Spam annoys everyone. Most of us wonder why anyone would spam as a business strategy. If you’re striving to build brand and make some noise, try service culture noise, not the sound of spam.
Certainly, definitions of spam vary. Some believe spam is anything they don’t want shoved in front of them. Email, social posts, even traditional USPS mail is sometimes being labeled spam.
Others believe it is the repetitive nature of unwanted electronic communication, mostly email. Some marketers urge you to spam as a strategy. Hit your email list hard and often. Just keep emailing and emailing, it will eventually result in a purchase.
The concept of spam is simple, perhaps that is the exact reason why it is a bad idea. The concept is that you are going for volume.
If one email a week is a good idea, then five a week must be five times better. Certainly, there is some value to people seeing your offer more than once, but it is not a simple linear ratio.
Still businesses and even individuals do this. Time and time again. More is better, more increases my odds, and more guarantees some results. Let’s make some noise and really get noticed.
There is little doubt that a bigger list, with more potential customers, more potential opportunities has value. It may be called prospecting. Hitting the same potential contact too often is called spam.
Service Culture Noise
Service culture noise does not include spam. Services cultures are more about quality interactions. They show interest, caring, and represent more value. The service culture is an investment in time, resources, and requires more effort. This is exactly why it stands out.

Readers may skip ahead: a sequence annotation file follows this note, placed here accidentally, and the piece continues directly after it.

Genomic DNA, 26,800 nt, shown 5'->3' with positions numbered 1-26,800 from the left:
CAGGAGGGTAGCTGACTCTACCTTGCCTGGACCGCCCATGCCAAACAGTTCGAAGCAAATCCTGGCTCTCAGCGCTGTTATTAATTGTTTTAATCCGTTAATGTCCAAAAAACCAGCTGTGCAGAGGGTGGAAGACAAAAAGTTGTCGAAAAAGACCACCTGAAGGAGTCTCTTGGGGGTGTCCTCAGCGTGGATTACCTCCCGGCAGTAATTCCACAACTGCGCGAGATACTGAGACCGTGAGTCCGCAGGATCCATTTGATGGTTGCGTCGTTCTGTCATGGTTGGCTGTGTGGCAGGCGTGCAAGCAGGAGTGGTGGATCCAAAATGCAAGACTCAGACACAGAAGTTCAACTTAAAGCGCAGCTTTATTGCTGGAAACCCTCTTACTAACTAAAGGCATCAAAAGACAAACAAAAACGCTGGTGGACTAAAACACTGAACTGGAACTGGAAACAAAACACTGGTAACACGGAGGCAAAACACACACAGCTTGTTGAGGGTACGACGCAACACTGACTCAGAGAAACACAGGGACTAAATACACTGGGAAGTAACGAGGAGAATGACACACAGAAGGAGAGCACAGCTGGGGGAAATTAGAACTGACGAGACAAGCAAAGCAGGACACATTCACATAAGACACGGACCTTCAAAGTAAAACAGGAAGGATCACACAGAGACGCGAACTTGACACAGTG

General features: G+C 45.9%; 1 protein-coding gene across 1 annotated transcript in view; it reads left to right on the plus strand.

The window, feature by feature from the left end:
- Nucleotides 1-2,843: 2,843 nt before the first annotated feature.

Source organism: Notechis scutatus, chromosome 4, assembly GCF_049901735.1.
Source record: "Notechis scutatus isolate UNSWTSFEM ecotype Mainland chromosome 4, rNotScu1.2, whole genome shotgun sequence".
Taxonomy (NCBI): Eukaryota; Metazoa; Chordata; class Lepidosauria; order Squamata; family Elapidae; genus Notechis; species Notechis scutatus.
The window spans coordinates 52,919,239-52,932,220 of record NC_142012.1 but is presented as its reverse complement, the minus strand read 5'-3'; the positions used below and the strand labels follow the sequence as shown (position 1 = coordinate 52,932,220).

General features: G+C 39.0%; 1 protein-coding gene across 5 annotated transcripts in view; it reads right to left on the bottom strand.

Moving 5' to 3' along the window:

Spam is like the lottery, you probably are not going to win.
On the other hand, a service culture, one that includes patience, illustrates caring, shows up, and makes it a little bit more personal has a different kind of noise. It isn’t about volume. It is about harmony.
Dennis E. Gilbert is a business consultant, speaker (CSPTM), and corporate trainer that specializes in helping businesses and individuals accelerate their leadership, their team, and their success. He is a five-time author and some of his work includes, #CustServ The Customer Service Culture, and Forgotten Respect, Navigating A Multigenerational Workforce. Reach him through his website at Dennis-Gilbert.com or by calling +1 646.546.5553.